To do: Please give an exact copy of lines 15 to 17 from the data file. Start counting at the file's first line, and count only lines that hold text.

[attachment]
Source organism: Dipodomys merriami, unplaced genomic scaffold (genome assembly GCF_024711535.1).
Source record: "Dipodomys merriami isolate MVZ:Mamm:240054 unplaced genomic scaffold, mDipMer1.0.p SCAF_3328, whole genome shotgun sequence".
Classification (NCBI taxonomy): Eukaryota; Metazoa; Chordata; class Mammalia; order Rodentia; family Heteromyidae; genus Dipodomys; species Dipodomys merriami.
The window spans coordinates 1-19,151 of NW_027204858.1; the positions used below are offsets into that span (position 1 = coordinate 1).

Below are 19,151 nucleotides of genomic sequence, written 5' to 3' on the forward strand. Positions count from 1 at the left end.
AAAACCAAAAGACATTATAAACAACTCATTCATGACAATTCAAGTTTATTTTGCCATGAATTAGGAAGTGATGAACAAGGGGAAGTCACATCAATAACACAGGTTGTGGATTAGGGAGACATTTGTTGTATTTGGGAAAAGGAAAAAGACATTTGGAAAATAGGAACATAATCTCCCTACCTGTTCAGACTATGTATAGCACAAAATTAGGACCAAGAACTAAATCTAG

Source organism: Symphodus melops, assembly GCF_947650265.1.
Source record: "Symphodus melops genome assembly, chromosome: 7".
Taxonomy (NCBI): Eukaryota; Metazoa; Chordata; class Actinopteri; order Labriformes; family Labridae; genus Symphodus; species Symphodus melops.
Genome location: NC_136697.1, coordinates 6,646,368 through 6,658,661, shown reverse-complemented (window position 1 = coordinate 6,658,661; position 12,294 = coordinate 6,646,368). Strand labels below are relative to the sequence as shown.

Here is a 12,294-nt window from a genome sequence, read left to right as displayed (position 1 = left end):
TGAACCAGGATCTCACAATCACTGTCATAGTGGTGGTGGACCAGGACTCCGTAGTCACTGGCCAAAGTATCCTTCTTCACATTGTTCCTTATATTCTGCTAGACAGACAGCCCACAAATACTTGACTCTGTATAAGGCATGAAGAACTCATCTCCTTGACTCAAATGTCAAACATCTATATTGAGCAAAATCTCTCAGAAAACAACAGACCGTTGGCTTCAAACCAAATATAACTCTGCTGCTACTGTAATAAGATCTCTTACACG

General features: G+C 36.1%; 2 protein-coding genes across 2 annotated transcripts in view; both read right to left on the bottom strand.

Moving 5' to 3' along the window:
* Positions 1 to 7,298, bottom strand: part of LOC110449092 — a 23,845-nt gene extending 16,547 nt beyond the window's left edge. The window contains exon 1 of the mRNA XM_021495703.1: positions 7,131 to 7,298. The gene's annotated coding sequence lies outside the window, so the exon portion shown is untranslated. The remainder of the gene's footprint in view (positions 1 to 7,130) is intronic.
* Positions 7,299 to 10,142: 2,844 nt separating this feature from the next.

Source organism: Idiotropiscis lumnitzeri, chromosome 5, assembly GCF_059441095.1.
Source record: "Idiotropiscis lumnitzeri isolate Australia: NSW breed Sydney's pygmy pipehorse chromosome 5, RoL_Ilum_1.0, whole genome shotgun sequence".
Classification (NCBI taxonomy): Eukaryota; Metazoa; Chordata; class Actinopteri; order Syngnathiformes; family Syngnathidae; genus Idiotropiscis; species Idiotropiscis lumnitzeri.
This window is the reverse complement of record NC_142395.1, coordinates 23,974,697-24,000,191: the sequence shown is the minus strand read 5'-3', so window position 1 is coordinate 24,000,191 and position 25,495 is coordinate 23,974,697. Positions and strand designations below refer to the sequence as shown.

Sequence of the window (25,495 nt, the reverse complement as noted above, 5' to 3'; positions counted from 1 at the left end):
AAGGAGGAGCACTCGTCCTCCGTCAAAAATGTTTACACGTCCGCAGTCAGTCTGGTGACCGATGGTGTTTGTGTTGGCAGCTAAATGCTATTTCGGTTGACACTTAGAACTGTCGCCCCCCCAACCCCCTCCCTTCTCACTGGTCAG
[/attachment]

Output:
* Positions 1 to 7,298, bottom strand: part of LOC110449092 — a 23,845-nt gene extending 16,547 nt beyond the window's left edge. The window contains exon 1 of the mRNA XM_021495703.1: positions 7,131 to 7,298. The gene's annotated coding sequence lies outside the window, so the exon portion shown is untranslated. The remainder of the gene's footprint in view (positions 1 to 7,130) is intronic.
* Positions 7,299 to 10,142: 2,844 nt separating this feature from the next.

Source organism: Idiotropiscis lumnitzeri, chromosome 5, assembly GCF_059441095.1.